SneakHeat was even listed on Complex’s “25 Must-Follow People for Sneaker Release Info” list. His gains within the sneakerhead digital space eventually led to Manswell earning a position as a contracted employee with Nike. However, the former star Howard County high school soccer player always intended to pursue a path in the rap world. Manswell adopted a moniker given to him by a female friend as his stage name, and he began releasing songs online.“Malcs is just a nickname that I kind of picked up in middle school, and it stuck with me. It’s not somebody else's name,” explains Malcolm. “I feel like a lot of artists go with a name that’s not theirs. I wanted my name to connect back to me. Everything I talk about is pretty much what I really think. I wanted to stick with that idea.”In 2014, Malcs dropped a body of work called The Project. Numerous production minds provided the wide-ranging soundscapes. The 15-track mixtape was served to listeners as a stew of different styles.“Really Wanna Know” utilized elements of jazz instrumentation reminiscent of East Coast acts. “None Of My Business” was picked up straight from the traps of the South. “Interludin’” felt as if it landed from beyond the atmosphere.It all fused together to present some of Malcs’ favorite influences shared from his perspective. The tracks were then layered with stories based on true events from his life that he has either experienced or seen firsthand.“The Project was really an experiment, obviously with the title being The Project. That was the first project I ever put out,” states Malcs. “I dropped one song, ‘On The Map,’ to see if people were even listening, then that ended up being my number one song, so I was like, ‘Okay, we’ll just put together The Project.’”Since The Project hit LiveMixtapes two years ago, Malcs has continued to post new songs to his SoundCloud account. He also uploaded videos to YouTube, including the visuals for “Shipping/Pull A Fast One.”The respective names of the two records fit perfectly into the back story of how the clip was made. Malcs and director BrianFilm pulled a fast one by orchestrating a guerrilla shoot at a United States Postal Service location in Hollywood. The unapproved effort nearly landed the team behind bars.“I almost got a federal charge for that. You’re not supposed to be back there, and you’re obviously not supposed to be filming back there. It was the only thing that made sense for the video. So I was like, ‘F-ck it. Let’s just hop this fence,’” recalls Malcs. “We went through it about three times. We got everything we needed, so by the time they told us to leave we were already done.”Malcs is not finished sharing his diverse Hip Hop approach. Up next is The Rest Is History, a new collection hosted by Swishahouse Records co-founder and OVO Sound affiliate OG Ron C.After the on-air radio personality discovered Malcs’ Slaps EP, the two later met in person after a showcase during the 2015 SXSW Festival. Ron C supported Malcs’ music on 93.7 The Beat, and the Chopstars front man ultimately signed on as an official sponsor of the rapper’s movement.“He was showing mad love. He loved ‘All Day.’ He played it on the radio down in Houston,” says Malcs.Ron C adds, “I loved working with Malcs, because his music to me has somewhat of a southern vibe to it.”The Rest Is History could possibly get another large-scale endorsement from the house that Drake built. OVO Sound Radio may be where the tape first gets introduced. That outcome is very plausible considering Ron C has provided mixes for the Beats 1 program in the past.Besides OG Ron C's involvement with OVO, Malcs’ family history seems to be closely aligned with the YMCMB superstar’s brand as well. Malcolm is the son of a Canadian mother and Trinidadian father. Drake is the current voice of Toronto, and his Views LP was laced with West Indian references.With all these various connections, does Malcs have an interest in inking his name on an OVO contract? He is not opposed to signing a deal with Drizzy’s imprint or perhaps another record company such as Lyor Cohen's 300 Entertainment.“I would have no problem doing that. I feel like I have a great understanding for what would be the best fit for my music and who can take me to the place I need to be,” responds Malcs to the question of whether he would consider joining a label. “I feel like OVO is one of the top ones that I would sign to. I feel like my music is similar to the OVO sound.”As Malcs prepares to deliver the most recent representation of his musical direction, the Towson University graduate expects The Rest Is History to make a measurable impact on his trajectory as an artist. In addition, he hopes the project assists in shining a larger light on the entire DMV Hip-Hop awakening taking place.“I feel like this project is one of the things where I get a lot of eyeballs on me. I feel like it's the project that’s going to be the breakout, because before it was all organic. I almost touched a million plays on SoundCloud with no blog help,” Malcs declares. “You guys are going to see the work is there already. I’m making moves that will help make the area pop, not just myself.”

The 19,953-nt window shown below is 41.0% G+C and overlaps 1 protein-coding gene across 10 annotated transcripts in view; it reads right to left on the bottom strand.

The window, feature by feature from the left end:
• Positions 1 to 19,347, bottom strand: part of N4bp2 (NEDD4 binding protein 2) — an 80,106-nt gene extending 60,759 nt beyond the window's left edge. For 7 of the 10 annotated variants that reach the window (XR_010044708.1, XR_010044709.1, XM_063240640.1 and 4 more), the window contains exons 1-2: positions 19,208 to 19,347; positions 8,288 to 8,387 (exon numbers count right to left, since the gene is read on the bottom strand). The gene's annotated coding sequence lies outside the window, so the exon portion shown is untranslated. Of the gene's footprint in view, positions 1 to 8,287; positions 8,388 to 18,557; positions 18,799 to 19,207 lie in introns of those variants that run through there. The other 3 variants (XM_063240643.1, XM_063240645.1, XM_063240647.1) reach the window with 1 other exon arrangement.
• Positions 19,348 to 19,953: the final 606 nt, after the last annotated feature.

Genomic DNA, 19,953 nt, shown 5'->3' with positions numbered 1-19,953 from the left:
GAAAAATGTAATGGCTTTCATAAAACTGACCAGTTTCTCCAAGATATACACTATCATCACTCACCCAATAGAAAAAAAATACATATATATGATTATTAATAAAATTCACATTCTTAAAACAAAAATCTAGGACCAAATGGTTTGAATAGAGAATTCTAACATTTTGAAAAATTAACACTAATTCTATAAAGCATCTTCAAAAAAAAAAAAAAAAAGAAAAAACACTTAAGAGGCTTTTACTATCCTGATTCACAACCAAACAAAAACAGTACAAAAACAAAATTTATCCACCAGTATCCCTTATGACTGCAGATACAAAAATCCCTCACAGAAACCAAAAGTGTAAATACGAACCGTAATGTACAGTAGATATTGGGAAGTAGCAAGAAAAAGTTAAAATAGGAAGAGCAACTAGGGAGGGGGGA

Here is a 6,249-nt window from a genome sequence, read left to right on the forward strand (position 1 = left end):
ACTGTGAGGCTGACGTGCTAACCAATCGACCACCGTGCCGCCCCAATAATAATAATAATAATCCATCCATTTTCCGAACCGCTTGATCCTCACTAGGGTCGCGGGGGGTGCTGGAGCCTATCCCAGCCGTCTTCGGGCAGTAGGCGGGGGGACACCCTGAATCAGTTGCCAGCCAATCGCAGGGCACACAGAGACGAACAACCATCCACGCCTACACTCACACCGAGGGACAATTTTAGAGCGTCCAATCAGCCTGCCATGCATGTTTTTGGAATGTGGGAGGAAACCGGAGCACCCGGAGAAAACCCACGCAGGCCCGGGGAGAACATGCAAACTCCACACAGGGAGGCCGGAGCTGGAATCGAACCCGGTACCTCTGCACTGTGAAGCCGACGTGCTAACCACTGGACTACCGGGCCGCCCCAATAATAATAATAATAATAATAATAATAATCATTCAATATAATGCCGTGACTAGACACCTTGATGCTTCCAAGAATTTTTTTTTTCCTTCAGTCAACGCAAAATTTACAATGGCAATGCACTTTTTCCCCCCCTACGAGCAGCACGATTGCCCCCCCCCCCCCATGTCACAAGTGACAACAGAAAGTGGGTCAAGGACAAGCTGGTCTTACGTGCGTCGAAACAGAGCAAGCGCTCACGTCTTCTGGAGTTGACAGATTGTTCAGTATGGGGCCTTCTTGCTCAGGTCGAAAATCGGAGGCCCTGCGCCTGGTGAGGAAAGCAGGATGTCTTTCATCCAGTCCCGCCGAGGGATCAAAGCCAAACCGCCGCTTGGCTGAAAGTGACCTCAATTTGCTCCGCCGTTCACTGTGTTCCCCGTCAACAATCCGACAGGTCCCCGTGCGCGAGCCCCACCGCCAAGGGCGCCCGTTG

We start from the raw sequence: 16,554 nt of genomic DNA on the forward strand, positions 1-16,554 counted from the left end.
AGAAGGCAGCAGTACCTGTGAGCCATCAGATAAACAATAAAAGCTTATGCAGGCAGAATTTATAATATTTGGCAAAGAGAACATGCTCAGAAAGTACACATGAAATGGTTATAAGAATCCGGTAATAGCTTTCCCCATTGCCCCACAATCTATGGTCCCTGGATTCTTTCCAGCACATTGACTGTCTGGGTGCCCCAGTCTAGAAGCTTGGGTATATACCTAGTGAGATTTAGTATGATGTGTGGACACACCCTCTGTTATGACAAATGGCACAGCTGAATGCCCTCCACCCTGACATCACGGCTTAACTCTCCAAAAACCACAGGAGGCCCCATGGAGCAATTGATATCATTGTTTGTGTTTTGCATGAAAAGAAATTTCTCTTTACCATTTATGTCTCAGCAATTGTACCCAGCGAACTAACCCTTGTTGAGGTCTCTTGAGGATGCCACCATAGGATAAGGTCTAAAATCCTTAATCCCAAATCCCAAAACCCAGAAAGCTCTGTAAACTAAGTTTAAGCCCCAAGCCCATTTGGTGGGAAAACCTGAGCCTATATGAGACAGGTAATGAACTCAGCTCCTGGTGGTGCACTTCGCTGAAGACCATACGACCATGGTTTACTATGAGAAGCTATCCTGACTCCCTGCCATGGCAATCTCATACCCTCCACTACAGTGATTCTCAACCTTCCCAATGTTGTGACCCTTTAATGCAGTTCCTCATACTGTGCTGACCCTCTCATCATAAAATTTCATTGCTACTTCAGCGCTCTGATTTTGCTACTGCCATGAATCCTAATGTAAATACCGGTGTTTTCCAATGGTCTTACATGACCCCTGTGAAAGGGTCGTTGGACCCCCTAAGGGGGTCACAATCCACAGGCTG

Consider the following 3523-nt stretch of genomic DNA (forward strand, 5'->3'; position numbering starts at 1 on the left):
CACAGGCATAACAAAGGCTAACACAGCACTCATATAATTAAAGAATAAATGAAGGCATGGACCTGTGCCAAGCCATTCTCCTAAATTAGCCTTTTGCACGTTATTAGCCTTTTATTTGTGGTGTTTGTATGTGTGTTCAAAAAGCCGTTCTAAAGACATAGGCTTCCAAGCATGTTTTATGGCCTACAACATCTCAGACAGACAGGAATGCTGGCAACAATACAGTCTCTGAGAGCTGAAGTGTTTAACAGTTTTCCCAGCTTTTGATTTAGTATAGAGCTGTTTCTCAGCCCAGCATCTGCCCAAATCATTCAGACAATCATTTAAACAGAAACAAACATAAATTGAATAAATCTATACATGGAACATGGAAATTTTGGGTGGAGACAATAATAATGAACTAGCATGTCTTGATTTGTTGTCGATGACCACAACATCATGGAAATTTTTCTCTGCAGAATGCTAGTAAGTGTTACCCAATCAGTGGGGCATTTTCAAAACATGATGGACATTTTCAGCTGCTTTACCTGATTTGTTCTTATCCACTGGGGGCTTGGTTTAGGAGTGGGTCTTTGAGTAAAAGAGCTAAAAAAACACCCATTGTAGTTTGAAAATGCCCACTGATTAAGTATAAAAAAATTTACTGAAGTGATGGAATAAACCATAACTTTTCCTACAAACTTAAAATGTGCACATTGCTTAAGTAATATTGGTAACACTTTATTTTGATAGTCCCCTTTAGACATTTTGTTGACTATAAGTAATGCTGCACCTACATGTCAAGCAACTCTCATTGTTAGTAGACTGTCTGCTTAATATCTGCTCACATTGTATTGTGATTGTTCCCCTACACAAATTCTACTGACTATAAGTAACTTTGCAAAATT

[ALSO READ: #DMVOnTheMove: Tate Kobang Wants The World To Know He Won’t Be Placed In Any Musical Box]
Read other installments of AllHipHop’s #DMVOnTheMove series here.Follow Malcs on Twitter @TheRealMalcs and Instagram @therealmalcs.Follow SneakHeat on Twitter @SneakHeat and Instagram @SneakHeat.Stream Malcs’ The Project below.
PHOTO CREDIT: Trash Hand